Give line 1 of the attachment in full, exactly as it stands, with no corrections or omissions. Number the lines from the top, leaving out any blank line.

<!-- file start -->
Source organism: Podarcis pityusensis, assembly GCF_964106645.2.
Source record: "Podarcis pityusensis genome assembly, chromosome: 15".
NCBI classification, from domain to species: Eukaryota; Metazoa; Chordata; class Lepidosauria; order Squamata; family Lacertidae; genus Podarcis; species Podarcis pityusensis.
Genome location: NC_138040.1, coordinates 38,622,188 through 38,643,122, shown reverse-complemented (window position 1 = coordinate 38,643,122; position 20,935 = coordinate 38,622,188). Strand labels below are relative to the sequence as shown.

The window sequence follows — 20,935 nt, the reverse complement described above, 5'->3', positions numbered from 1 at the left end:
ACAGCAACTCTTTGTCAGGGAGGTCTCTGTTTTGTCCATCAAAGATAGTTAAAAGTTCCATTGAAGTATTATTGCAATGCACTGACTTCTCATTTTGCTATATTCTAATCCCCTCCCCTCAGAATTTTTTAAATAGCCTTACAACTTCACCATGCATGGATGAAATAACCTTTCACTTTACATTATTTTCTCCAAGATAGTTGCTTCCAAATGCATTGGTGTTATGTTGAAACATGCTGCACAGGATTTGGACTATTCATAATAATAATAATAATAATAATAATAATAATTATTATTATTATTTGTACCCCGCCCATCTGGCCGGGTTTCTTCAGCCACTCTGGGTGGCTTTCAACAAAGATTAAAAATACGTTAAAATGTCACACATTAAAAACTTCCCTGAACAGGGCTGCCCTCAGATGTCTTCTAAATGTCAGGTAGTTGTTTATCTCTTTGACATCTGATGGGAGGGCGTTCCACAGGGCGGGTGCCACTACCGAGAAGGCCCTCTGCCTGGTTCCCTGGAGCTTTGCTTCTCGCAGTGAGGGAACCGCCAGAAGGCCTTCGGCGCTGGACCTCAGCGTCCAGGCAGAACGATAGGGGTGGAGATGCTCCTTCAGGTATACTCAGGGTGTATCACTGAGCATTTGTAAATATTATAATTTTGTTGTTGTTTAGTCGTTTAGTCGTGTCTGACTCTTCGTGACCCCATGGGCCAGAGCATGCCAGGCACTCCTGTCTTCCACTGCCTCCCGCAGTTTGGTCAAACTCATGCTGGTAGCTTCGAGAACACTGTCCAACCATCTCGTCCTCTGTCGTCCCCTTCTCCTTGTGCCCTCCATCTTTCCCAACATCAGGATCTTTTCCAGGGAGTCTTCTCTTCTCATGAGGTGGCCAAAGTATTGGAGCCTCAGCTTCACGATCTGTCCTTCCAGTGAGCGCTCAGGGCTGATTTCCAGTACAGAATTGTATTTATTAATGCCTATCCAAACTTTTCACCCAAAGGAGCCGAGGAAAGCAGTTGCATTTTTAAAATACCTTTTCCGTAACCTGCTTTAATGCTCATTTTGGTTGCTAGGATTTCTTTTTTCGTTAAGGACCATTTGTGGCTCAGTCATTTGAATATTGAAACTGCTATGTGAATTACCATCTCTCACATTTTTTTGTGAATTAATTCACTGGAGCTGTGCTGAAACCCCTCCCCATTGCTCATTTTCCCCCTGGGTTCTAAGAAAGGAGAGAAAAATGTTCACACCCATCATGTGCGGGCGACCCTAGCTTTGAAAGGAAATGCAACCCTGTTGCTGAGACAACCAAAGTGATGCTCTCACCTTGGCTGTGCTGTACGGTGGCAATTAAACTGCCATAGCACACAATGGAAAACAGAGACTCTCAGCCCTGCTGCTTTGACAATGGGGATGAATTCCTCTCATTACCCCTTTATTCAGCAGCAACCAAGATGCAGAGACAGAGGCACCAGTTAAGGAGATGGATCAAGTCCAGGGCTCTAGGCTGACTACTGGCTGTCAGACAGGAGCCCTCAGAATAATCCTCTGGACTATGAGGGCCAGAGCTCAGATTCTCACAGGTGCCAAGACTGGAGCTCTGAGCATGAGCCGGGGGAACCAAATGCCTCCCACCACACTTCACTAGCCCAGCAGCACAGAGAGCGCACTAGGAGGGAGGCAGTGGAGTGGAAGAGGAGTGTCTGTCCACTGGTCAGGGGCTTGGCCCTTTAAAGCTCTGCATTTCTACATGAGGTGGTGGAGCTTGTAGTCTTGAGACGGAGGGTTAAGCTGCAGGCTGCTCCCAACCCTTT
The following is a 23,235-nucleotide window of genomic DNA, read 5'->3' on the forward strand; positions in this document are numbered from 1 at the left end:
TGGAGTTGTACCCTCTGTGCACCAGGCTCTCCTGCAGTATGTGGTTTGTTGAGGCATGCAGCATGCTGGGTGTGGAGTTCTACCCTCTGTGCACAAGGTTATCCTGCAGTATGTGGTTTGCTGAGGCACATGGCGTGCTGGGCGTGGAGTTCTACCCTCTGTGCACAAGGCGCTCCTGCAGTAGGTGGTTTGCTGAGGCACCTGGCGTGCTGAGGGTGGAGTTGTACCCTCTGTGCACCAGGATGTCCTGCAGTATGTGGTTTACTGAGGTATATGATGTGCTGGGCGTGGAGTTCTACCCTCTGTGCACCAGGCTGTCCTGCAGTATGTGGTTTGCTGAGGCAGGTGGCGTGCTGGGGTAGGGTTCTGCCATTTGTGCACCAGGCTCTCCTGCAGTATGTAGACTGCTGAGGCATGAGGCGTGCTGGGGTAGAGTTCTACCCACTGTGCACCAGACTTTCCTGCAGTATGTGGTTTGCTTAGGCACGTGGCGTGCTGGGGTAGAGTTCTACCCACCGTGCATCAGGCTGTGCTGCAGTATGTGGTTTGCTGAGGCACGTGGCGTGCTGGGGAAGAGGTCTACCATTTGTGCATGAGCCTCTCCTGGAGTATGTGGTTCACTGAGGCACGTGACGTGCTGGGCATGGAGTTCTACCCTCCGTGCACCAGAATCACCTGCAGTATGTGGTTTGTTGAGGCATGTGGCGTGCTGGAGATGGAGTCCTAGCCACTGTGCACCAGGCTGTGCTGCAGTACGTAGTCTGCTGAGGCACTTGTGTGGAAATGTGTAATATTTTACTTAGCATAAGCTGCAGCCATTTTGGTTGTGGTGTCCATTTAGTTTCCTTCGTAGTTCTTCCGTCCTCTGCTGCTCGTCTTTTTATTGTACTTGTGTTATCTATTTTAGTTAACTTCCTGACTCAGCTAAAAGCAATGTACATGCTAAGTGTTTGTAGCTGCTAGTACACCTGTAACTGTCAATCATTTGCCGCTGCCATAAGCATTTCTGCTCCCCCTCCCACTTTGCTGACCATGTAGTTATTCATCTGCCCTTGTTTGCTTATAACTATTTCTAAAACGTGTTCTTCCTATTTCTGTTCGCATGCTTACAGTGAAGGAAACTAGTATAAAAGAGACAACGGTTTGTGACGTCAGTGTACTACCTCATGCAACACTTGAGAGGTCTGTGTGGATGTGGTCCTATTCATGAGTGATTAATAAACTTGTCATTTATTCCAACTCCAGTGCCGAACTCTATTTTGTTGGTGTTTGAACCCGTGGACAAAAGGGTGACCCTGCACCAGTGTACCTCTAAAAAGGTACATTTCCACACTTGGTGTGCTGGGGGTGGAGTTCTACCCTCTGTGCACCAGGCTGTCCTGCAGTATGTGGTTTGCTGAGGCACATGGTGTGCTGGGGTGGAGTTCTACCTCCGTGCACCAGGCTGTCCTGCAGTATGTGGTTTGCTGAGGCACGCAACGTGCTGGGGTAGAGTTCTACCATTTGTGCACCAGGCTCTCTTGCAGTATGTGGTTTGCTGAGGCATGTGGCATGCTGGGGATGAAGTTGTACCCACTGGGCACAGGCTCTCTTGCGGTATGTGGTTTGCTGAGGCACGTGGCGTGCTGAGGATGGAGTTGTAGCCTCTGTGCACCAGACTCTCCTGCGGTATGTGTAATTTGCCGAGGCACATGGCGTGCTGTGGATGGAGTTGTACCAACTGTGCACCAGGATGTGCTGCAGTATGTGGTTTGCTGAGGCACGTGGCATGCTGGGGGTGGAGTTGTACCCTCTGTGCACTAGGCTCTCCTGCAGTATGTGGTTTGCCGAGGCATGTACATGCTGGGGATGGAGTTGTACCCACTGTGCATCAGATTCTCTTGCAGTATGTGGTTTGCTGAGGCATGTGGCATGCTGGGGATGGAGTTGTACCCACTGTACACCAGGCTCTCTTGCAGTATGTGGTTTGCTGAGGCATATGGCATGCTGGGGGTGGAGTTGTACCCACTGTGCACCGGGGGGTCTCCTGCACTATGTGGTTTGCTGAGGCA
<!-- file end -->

Source organism: Podarcis pityusensis, assembly GCF_964106645.2.